Background: The aim of this study was to evaluate the effect of ß-Dmannuronic
acid (M2000) on related miRNAs to dendritic cells (DCs) differentiation.
DC-based immunosuppressive drugs can suppress the progression of autoimmune
diseases, however, their notable side effects in increasing the risk of infectious diseases
and cancers should be considered. The β-D-mannuronic acid, as a novel non-steroidal
anti-inflammatory agent, has been tested in various experimental models.
Method: The effect of M2000 on expression of miRNA-155 and miRNA-221 was
examined. To investigate how M2000 affects differentiation of human dendritic DCs in a
defined inflammatory environment, human peripheral blood mononuclear cells were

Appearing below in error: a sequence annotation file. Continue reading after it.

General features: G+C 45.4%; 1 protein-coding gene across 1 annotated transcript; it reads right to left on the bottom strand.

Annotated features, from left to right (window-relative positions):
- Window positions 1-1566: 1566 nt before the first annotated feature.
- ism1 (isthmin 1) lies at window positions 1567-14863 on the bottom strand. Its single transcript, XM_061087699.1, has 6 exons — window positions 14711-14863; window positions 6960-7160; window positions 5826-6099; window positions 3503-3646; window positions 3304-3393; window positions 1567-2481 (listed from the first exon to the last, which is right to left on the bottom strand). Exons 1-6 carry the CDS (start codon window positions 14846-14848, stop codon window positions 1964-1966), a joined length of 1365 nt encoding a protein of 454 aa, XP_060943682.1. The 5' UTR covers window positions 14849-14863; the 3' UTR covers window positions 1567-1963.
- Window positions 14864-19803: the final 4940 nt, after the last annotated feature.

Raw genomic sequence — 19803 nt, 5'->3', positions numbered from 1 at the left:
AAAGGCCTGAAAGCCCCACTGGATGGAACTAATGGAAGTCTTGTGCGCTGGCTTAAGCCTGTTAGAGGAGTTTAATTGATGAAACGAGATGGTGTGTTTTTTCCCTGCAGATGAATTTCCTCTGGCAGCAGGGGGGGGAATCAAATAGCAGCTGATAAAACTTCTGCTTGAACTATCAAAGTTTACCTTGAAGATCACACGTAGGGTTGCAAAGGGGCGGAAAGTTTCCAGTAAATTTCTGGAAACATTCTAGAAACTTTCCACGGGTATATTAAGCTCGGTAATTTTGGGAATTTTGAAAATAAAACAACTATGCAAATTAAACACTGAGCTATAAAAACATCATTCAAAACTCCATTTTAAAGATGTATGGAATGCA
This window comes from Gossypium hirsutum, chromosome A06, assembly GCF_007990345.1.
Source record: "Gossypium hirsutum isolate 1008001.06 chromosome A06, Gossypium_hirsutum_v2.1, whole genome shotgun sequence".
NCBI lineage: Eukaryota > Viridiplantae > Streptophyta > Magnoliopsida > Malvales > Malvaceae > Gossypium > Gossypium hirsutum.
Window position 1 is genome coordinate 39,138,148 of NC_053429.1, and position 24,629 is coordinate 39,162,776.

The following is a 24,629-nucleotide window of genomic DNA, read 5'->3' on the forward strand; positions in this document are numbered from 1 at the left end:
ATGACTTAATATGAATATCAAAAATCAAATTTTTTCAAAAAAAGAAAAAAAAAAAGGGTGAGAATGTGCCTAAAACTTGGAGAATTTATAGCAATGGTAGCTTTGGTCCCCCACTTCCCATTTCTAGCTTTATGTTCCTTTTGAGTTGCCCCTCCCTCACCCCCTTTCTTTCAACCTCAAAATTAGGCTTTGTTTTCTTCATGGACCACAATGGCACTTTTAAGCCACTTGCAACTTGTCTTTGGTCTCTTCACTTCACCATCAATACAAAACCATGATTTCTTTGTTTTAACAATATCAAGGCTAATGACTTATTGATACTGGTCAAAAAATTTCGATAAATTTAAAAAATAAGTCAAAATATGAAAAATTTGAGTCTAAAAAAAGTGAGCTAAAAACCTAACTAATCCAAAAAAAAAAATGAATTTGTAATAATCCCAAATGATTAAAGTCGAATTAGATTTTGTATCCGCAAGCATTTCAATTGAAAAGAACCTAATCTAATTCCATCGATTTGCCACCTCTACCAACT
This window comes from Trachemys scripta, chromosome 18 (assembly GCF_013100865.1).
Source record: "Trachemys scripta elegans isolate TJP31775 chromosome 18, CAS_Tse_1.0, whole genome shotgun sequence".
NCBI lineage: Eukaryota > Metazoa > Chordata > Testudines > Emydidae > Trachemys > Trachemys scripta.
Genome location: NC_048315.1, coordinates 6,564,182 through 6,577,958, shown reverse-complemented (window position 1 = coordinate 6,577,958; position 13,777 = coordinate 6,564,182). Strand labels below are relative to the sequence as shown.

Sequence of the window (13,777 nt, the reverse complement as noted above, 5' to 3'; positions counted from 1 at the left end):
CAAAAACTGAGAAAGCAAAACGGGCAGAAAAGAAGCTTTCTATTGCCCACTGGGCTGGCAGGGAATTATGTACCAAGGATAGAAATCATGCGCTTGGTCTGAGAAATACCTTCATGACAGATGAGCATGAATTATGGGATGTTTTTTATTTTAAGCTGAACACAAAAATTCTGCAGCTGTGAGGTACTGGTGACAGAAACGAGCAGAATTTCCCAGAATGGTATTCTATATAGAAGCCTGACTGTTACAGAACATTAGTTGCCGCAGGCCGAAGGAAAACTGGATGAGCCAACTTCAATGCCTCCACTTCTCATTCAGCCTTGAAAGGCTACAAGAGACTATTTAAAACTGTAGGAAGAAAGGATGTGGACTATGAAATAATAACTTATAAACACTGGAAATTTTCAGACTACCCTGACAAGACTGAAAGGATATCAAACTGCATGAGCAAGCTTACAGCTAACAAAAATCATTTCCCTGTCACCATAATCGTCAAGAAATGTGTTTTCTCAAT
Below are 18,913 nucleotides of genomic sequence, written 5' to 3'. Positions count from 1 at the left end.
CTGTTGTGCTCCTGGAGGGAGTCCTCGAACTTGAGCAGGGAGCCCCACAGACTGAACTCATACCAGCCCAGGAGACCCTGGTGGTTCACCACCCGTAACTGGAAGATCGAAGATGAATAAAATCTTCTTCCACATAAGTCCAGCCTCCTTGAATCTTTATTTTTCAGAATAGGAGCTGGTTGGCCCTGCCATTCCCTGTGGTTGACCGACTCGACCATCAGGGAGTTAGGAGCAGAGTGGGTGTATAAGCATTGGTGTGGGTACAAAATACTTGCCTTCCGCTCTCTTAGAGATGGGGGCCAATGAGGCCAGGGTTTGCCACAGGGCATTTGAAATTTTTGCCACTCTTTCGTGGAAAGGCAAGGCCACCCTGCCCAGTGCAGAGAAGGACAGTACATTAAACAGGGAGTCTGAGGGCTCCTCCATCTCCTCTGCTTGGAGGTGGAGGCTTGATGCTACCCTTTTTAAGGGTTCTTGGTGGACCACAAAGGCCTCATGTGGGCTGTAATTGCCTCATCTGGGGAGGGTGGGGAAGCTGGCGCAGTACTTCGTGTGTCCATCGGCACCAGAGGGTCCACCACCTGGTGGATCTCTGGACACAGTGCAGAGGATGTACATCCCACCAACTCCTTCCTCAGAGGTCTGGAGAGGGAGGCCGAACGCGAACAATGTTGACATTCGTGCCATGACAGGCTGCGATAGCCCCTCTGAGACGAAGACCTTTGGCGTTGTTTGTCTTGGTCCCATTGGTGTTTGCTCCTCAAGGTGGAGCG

isolated from healthy blood and the monocytes were purified using anti-CD14
microbeads. The so isolated monocytes were subsequently incubated in the presence of
M2000 in two different doses (3 and 6 mMol/well) adding granulocyte-macrophage
colony-stimulating factor (GM-CSF) and interleukin-4 for inducing monocytes to
immature DC and lipopolysaccharide for running DC differentiation. The expression of
miRNA-155 and miRNA-221 were examined with Real Time PCR.
Results: The results demonstrate that M2000 has no significant side effect on expression
of miR-155 and miR-221 in both immature DC and mature DC process in vitro.
Conclusion: Our findings show that β-D-mannuronic acid is a safe agent which has no
adverse effect on regulatory miRNA-155 and miRNA-221 in dendritic cells.